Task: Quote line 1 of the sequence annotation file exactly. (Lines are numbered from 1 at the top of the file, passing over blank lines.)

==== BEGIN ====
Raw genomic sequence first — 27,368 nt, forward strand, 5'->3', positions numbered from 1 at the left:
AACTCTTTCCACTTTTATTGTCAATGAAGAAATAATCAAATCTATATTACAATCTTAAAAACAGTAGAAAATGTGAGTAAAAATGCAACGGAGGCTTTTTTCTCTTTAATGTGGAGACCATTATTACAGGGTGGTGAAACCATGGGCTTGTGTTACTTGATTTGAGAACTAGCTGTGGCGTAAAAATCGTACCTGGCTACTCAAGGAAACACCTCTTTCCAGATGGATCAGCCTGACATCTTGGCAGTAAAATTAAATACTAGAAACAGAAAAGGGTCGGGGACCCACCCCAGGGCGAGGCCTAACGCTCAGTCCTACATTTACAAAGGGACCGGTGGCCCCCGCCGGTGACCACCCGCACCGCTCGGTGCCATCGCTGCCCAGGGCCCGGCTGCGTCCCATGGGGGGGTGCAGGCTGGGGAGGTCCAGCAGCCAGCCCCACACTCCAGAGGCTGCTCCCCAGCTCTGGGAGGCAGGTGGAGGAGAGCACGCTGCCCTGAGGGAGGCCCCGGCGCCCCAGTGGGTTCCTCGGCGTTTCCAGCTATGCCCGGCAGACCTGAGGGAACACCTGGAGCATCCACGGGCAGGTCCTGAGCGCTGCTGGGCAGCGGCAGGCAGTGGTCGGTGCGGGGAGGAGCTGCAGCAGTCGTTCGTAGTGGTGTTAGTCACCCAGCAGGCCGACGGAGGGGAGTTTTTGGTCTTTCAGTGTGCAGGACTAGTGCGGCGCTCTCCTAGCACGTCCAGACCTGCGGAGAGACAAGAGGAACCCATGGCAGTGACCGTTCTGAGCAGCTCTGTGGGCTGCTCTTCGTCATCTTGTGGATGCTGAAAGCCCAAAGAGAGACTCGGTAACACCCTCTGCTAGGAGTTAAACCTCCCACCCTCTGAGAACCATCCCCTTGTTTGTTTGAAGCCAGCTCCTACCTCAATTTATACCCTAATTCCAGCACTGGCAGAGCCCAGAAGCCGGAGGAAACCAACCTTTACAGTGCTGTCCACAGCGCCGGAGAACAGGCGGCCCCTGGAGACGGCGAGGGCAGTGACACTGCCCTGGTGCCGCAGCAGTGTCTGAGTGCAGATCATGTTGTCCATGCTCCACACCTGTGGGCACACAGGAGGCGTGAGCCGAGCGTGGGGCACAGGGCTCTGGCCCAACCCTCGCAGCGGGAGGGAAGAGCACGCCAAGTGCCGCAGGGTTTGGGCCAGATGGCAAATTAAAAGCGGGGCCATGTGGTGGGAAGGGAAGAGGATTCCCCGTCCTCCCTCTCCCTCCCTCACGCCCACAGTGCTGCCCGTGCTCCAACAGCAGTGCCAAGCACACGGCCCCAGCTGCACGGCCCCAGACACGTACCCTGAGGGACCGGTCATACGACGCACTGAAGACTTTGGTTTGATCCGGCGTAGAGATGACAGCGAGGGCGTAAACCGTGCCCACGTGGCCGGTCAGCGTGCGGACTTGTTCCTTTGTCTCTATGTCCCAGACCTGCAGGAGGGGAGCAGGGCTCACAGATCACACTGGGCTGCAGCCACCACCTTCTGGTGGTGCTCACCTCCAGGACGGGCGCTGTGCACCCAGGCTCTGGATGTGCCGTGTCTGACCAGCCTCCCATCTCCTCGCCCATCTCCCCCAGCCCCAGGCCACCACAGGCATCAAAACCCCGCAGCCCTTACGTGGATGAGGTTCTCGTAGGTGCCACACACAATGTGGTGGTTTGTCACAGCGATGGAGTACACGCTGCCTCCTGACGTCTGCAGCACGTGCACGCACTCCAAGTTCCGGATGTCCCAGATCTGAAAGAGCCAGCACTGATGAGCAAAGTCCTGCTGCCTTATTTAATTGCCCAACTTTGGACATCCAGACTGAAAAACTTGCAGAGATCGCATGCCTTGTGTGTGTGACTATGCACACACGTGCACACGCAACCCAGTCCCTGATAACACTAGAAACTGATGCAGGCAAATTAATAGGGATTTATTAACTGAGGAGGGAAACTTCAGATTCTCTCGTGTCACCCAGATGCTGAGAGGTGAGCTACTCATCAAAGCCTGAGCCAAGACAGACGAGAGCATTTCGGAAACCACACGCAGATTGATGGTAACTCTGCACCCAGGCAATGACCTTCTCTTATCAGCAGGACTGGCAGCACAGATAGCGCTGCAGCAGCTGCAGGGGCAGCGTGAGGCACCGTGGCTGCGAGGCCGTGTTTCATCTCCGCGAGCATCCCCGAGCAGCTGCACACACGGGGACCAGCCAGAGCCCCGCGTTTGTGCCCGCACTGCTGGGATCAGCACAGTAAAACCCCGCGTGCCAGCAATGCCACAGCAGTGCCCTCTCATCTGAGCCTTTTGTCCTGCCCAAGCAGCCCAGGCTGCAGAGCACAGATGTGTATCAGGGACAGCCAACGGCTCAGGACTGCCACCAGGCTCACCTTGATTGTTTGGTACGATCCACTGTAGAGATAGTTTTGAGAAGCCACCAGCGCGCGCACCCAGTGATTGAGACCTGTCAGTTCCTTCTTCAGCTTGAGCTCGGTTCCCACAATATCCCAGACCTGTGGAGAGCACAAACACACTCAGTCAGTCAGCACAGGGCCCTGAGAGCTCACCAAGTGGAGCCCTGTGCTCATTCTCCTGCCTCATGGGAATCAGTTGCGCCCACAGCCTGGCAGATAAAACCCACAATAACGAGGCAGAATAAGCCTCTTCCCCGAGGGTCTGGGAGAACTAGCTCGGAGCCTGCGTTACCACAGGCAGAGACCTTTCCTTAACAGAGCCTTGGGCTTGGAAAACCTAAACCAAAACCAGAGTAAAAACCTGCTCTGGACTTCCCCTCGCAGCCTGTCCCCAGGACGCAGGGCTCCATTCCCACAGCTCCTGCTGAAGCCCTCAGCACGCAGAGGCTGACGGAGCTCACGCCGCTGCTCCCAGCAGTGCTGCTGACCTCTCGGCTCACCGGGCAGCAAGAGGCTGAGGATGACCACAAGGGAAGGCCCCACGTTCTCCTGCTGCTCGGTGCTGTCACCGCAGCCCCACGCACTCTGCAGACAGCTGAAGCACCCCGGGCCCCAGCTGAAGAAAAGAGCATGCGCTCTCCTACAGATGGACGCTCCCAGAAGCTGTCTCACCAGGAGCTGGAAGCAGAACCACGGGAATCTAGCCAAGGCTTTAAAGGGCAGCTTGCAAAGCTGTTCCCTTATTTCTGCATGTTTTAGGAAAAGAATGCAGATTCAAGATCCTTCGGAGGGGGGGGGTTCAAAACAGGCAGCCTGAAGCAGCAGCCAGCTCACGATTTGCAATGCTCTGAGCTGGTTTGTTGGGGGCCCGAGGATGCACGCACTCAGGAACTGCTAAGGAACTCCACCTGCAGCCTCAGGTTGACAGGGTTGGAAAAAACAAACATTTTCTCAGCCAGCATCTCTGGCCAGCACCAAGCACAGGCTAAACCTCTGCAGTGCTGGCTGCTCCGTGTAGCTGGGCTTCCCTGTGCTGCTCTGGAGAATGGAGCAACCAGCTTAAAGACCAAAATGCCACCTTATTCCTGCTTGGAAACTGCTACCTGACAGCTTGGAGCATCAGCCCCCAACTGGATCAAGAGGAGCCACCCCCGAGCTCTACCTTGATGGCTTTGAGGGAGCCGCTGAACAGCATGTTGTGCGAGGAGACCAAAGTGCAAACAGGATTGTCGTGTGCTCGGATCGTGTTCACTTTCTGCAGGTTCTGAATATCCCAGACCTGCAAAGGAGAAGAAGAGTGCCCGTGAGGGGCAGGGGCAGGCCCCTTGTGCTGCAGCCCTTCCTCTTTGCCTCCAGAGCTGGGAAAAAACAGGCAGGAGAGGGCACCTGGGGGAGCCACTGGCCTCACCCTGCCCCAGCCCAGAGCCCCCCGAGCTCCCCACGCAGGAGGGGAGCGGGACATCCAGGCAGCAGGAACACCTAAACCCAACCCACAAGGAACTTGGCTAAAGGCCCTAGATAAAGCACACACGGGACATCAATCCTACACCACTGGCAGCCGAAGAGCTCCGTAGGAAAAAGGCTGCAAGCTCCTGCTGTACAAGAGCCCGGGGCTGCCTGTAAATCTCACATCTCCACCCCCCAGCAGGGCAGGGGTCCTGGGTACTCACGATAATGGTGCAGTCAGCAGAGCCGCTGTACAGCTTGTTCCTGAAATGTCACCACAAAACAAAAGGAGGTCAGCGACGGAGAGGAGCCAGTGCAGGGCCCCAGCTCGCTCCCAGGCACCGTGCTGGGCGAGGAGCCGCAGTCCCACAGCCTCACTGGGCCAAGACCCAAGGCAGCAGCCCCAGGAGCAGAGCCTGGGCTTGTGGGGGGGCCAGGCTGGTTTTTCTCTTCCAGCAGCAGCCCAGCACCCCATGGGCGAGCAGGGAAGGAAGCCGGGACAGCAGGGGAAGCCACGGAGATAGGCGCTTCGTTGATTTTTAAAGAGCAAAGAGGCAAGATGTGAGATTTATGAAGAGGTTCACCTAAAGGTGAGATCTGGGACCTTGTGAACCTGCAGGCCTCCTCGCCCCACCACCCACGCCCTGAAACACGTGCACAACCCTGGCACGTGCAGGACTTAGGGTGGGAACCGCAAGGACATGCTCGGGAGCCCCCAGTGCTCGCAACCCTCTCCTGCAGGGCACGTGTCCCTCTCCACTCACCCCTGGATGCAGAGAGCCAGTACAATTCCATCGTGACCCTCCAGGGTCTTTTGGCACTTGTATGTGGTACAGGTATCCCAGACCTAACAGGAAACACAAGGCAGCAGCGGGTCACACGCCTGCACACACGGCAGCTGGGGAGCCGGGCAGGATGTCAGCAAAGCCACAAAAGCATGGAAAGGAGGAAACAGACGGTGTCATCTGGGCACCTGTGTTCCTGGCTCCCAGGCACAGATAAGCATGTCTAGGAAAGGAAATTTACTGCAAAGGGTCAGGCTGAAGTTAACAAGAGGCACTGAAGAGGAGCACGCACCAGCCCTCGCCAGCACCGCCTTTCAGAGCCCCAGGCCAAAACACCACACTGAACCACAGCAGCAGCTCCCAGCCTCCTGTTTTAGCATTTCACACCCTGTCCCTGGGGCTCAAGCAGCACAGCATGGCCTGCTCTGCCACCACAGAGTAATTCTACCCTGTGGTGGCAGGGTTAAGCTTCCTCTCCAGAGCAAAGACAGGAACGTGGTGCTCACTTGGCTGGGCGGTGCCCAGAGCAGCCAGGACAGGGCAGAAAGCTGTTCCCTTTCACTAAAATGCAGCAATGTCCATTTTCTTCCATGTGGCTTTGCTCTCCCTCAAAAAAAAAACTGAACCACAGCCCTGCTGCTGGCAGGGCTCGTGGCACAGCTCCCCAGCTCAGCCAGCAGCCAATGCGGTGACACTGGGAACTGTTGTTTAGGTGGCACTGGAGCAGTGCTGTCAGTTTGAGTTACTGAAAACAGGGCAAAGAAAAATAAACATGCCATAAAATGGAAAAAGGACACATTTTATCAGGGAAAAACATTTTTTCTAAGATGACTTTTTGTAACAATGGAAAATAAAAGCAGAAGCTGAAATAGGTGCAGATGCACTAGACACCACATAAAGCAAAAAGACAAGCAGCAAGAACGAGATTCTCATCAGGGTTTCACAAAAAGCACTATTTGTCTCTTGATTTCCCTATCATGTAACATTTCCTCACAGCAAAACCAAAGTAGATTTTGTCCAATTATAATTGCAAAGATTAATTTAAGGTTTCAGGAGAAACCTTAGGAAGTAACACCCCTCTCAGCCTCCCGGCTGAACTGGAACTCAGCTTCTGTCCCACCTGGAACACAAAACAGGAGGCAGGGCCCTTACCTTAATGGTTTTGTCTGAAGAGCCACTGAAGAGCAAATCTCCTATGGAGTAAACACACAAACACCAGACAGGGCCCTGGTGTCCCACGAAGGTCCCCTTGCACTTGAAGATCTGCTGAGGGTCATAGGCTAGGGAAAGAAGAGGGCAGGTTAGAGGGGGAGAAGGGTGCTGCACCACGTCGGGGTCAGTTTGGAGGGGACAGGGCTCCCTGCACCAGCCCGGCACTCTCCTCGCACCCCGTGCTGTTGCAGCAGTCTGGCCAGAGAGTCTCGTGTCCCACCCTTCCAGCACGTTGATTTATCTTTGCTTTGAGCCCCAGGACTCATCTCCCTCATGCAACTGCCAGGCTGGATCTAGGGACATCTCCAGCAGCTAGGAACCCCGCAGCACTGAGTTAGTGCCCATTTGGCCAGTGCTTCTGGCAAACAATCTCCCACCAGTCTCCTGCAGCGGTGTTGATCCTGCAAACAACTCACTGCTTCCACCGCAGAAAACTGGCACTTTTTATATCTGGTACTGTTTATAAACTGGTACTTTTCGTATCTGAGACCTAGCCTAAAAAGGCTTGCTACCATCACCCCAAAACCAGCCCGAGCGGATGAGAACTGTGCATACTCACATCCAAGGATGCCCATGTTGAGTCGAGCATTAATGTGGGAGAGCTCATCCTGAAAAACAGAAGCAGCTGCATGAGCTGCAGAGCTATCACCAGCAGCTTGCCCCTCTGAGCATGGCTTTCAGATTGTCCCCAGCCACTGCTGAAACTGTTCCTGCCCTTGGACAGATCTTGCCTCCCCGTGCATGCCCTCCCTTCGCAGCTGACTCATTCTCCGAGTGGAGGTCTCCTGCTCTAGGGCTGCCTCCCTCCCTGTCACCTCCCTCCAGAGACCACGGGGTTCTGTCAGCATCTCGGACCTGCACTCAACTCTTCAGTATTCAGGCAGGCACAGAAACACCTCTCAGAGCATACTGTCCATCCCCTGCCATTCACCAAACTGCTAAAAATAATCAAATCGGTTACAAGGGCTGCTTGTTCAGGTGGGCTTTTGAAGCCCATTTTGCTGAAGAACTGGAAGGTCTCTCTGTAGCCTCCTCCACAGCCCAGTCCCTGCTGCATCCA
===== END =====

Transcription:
Raw genomic sequence first — 27,368 nt, forward strand, 5'->3', positions numbered from 1 at the left: